(This is just a summary of the article as it appeared in comp.risks v14 n56)
An article in the UK Sunday Telegrapph on 25 Apr 1993, p. 5, by Barbara Lewis, deals with the current argument that banks in the UK deny that "phantom" withdrawals happen, and all such things from ATMs are because the cashcard owner has let the PIN be revealed. The card used was a free gift from a Total garage (Total - a French petrol company), for use in a money saving offer. The PIN belonged to someone's account. By bringing the two together, and programming the card with a genuine account number taken from a discarded till receipt, Mr Clough was able to fool the machine into paying out.
The requirements included specialised computer knowledge and basic technology. A magnetic card reader and programmer costing as little as 500 pounds (750 dollars) which is capable of turning worthless blanks into cashcards. By using the details of the discard receipt, which contained the full account number, plus the details off a valid card, they were able to "break" the system. They used a machine which could not check the validity of the card with the banks central computer, and so forced validation by the information of the card itself.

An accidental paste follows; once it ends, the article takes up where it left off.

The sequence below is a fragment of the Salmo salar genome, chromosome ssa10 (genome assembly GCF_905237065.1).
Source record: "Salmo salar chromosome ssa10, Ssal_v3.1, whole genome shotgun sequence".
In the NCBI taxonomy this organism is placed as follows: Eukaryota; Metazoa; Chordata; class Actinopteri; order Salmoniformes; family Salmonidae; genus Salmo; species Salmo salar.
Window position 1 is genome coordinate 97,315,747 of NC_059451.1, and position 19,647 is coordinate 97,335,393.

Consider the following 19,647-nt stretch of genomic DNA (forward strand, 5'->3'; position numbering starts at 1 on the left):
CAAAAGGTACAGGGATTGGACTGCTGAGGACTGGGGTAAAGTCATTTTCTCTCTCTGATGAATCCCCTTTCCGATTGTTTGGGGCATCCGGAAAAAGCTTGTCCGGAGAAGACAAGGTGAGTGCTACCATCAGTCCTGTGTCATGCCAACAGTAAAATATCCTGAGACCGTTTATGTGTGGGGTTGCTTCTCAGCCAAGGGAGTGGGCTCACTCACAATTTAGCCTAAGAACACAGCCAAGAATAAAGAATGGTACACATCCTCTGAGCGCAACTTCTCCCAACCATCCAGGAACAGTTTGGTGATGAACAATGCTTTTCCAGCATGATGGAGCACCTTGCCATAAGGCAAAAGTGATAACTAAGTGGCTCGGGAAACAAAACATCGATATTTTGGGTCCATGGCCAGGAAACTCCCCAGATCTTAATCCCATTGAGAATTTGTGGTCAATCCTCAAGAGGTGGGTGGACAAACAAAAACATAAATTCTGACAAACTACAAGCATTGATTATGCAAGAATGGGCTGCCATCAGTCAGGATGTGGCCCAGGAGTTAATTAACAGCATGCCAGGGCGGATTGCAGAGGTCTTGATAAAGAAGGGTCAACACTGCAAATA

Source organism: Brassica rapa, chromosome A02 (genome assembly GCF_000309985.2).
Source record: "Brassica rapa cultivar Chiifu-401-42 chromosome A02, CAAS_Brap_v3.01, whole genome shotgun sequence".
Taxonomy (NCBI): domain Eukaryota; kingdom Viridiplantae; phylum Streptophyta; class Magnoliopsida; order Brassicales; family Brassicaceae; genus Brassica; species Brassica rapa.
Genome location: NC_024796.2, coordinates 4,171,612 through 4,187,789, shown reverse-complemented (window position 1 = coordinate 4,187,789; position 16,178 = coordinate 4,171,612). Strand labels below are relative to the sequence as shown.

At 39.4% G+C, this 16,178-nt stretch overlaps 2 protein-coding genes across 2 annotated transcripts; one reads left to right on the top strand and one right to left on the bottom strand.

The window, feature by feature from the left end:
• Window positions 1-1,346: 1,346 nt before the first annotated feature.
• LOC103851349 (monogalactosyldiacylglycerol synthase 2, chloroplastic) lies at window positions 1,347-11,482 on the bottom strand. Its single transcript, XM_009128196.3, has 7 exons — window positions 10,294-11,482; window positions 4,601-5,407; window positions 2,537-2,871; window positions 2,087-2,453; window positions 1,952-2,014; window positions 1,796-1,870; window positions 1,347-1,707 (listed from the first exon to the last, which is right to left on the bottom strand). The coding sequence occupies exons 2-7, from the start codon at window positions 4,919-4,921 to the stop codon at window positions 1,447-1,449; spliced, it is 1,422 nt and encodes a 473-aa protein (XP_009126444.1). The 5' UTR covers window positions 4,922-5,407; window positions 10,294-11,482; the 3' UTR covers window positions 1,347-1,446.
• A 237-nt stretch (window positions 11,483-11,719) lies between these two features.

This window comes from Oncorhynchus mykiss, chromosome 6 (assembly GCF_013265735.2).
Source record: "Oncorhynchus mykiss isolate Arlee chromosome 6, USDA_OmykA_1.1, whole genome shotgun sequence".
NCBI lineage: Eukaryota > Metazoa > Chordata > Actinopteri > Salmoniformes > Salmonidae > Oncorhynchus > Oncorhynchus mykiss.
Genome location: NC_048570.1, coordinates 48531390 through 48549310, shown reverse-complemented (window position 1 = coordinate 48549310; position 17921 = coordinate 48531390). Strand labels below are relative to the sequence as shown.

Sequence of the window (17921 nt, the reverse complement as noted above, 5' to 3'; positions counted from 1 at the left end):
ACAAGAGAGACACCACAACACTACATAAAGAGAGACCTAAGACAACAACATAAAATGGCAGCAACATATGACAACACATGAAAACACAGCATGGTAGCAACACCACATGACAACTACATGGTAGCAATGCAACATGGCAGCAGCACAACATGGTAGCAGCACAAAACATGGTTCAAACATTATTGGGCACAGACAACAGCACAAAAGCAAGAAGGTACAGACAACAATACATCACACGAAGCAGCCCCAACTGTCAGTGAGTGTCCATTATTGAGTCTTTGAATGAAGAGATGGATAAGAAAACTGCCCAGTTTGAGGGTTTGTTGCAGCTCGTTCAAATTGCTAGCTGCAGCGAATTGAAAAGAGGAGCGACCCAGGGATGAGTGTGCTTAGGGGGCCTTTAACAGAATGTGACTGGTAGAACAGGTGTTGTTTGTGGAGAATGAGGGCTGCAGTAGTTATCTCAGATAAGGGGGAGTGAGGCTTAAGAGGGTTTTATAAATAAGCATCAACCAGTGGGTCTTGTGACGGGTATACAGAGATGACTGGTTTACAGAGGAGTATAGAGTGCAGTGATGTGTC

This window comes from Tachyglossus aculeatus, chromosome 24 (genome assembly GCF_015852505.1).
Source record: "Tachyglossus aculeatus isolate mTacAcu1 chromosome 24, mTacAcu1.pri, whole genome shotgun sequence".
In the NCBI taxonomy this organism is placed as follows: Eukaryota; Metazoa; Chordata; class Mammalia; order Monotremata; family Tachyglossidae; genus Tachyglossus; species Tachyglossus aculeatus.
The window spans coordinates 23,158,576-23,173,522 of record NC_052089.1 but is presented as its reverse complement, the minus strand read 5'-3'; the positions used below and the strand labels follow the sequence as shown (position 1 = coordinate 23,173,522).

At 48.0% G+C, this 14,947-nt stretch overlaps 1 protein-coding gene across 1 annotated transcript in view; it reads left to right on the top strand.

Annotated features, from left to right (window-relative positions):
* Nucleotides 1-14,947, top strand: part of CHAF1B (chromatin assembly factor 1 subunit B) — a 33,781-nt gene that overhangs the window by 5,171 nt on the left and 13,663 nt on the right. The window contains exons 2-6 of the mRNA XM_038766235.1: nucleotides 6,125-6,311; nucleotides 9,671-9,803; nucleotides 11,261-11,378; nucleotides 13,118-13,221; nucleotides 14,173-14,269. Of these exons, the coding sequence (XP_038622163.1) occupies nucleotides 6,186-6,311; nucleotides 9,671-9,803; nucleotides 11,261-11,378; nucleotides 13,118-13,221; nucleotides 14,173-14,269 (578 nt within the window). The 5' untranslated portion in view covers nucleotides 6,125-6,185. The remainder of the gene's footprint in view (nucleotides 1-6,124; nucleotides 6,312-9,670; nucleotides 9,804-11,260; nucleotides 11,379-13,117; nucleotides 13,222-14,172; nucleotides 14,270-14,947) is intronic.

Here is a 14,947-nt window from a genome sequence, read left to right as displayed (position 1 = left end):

From the article, the area of danger is the number of printouts with numbers of cards on them and the ability to find ATMs which are not on-line to the banks computer. They also demonstrated that a careful watcher of users of ATMs can "see" what PIN is used, pick up a receipt discarded by the same person who they watched, and then can make a usable card. The particular ATM still prints all the account number, and not all UK ATMs may work the way this banks one did, but they believe that it is a major loophole.
The banks deny that they are finding lots of "white" cards, and a spokesman for the Association for Payment Clearing Services (APCS) insisted that hat was done was impossible. It seems as usual that the banks are hiding their collective heads in the sand.